However, the oppressive atmosphere isn’t merely about aesthetic design. The dark, sinister quality of the world also impacts gameplay. One of the game’s core mechanics is darkness and managing how much light you have at any given time. When you are prepping your heroes for their journey, you must decide how much gear to take with them. Each piece of gear costs money, and your supply of such is harshly limited by the game’s design. As such, when you are deciding how many torches to take on your excursion, you have to choose wisely. As your heroes journey through the dungeons, the torches burn lower with every step. If the light runs out, enemies grow stronger, you are less likely to see traps set out for them on the floor, and their stress levels will rise. The trade-off is that complete darkness brings out better loot, so it’s your choice on how dark you want the world to be. Add in a camping mechanic, where longer journeys are broken up by overnight camps, during which you heal and rest your heroes before setting back out, and Darkest Dungeon is a game with onion-like layers of strategic depth.
This leads me to note one of the more original elements of the game’s design: stress. That’s right, unlike most dungeon crawler games, your heroes in this game are quite human. When they are struck by enemies, they gain stress. When the torches go out, they gain stress. When pretty much anything terrifying happens, they gain stress. The stress meters function on a 200 point scale. At 100 points, your heroes develop either a malady or a virtue, meaning they gain a quality that makes them raise or lower the stress of their companions. Some of the maladies can even cause your heroes to act for themselves, rather than listen to your commands, or skip their own turns altogether. And, in a game with difficulty as punishing as this one, a turn skip at the wrong time could lead to a squad wipe. At 200 points of stress, your hero will have a heart attack and die. A heart attack! Since your heroes are constantly gaining stress with every battle, sometimes with every step, the gameplay effect of this mechanic is much like that of a timer. If you stay too long, your heroes will gain attributes that will be expensive to heal when you are back in town. It’s an original an ingenious system that adds another layer of tactical complexity to the game.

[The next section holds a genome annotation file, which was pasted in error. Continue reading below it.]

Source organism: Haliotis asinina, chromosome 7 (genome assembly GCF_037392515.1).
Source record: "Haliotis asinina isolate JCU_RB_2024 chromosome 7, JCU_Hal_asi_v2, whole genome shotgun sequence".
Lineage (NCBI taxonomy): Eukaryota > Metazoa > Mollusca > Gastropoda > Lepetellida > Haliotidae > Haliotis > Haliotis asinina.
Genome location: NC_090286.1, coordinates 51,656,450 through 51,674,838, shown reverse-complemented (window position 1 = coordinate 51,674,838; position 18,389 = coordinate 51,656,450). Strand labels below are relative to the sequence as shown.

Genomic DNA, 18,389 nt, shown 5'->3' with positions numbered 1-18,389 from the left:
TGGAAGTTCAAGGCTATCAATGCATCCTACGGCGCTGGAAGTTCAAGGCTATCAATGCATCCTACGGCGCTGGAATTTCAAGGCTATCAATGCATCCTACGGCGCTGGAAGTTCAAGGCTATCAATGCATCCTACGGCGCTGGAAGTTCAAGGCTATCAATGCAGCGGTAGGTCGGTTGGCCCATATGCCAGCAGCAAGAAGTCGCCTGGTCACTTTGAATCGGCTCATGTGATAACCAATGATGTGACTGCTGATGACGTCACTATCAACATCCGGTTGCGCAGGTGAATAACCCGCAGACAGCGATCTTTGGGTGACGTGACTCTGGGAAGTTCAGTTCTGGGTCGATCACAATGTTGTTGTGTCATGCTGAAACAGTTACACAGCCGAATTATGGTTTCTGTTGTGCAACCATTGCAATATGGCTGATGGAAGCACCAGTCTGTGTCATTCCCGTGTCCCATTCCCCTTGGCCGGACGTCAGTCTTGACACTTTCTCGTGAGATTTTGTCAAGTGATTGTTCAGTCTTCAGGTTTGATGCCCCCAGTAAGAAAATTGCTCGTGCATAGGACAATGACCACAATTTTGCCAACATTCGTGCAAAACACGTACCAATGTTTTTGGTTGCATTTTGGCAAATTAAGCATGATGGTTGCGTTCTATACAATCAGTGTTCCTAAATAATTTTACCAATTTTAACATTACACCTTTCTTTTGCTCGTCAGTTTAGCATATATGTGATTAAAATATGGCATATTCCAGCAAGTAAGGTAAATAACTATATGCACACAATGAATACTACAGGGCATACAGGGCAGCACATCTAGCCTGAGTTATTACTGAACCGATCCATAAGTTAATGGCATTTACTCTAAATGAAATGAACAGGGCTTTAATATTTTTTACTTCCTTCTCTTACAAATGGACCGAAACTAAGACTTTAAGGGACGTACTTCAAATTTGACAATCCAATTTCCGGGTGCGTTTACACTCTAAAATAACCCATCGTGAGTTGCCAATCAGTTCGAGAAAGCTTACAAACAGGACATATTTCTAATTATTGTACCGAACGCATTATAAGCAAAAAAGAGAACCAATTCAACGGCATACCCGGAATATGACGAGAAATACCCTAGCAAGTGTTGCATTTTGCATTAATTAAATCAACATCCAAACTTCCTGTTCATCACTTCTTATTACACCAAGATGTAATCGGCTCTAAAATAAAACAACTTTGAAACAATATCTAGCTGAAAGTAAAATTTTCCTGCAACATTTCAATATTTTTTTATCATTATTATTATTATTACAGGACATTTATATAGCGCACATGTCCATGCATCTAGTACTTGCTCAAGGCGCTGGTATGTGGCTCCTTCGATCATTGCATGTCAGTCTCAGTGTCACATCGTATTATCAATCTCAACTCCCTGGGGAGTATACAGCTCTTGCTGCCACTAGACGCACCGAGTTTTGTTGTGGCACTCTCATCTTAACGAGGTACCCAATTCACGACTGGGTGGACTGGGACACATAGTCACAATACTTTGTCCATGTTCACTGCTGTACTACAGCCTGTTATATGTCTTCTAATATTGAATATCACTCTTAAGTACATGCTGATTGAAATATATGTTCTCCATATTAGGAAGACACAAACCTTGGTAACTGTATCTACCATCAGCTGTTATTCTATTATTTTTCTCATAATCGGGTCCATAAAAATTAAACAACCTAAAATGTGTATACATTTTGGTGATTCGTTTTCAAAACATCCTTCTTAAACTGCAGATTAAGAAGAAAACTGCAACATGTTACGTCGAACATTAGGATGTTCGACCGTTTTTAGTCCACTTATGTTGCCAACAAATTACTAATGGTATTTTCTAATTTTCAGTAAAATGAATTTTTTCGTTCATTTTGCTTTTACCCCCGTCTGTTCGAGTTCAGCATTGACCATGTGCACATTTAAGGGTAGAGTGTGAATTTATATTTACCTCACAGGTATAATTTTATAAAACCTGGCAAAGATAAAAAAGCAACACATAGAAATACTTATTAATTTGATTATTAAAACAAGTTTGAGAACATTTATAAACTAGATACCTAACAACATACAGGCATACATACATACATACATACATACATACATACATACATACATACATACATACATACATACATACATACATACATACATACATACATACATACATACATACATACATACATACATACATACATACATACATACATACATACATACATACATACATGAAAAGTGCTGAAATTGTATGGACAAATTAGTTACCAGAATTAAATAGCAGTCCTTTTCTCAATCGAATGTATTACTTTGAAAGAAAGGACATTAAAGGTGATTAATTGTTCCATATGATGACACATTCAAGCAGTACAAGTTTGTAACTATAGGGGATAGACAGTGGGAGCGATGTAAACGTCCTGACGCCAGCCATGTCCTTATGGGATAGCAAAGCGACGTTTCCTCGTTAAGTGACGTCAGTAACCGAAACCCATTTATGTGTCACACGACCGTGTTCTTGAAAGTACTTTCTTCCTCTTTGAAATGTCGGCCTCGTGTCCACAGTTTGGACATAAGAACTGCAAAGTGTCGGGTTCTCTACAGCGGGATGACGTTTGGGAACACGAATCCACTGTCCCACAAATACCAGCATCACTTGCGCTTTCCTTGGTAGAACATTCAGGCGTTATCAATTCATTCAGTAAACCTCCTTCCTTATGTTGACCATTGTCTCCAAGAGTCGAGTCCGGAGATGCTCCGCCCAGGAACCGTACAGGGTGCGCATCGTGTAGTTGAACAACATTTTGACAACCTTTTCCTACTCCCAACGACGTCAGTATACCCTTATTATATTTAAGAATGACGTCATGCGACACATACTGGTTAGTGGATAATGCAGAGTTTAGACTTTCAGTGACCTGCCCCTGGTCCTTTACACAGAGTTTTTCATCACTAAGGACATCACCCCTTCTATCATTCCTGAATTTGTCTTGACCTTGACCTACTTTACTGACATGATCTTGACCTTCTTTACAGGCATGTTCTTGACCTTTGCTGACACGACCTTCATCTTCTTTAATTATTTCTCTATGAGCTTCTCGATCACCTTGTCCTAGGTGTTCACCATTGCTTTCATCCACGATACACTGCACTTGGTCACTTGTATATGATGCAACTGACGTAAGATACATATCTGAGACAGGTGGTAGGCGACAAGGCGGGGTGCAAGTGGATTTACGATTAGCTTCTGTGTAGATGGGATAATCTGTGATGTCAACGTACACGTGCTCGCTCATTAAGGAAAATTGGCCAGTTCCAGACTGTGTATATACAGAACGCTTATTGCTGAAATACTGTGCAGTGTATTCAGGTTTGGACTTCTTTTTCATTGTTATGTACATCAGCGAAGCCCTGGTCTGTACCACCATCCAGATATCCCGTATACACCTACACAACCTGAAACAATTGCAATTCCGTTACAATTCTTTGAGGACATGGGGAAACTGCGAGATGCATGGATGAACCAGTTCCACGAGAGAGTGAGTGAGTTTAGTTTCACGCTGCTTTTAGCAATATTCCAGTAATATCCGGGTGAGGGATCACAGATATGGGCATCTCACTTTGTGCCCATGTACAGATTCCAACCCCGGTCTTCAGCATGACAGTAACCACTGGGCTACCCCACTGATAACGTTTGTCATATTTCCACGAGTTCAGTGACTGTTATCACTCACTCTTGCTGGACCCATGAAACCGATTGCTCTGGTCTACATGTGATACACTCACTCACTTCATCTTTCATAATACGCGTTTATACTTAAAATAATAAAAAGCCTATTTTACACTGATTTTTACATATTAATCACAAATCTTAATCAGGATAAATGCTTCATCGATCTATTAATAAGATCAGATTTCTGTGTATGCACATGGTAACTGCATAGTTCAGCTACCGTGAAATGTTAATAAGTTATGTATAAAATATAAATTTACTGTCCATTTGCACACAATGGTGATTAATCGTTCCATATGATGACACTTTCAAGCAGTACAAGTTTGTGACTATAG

As should be apparent by now, this is not a game to blindly dive into and wander around through some dungeons, just to see what happens. If your squad dies while in the dungeon, you get nothing. If you quit the dungeon early, before you have completed your quest, you get whatever loot they have gathered, but all of your heroes gain a large amount of stress, which will need to be healed in town. All of this costs, you guessed it, the precious gold, of which you have very little. This, in turn, leads you to cycle through heroes quickly at the game’s outset. Good thing there’s a stage coach that brings new heroes in every week (i.e. every time you enter and exit a dungeon)! In the early game, get ready for your team to be a revolving door of heroes. In fact, here’s a pro-tip: at the start of the game, don’t spend money upgrading your heroes. Let them die or leave, and keep coming in with fresh heroes. If you want to avoid hours of frustration, upgrade your town as soon as possible. Otherwise, you will do some serious rage quitting.
And, unfortunately, rage quitting is a lot of what you will be doing with this game, regardless of how you prepare. A lot. As a rogue like, Darkest Dungeon‘s combat is based upon a RNG (random number generator), where every action you take has a percentage chance of either succeeding or failing. In this game, the RNG gods are harsh taskmasters. Your characters will miss often, and your enemies will land critical hits equally as often as you do. I wouldn’t normally consider this a problem, but when you add in the AI’s suicide strategy (where they are usually only trying to raise your stress, with no regard for their own survival), DD‘s randomness is more frustrating than challenging. After all, how much can you really prepare for a roll of the dice?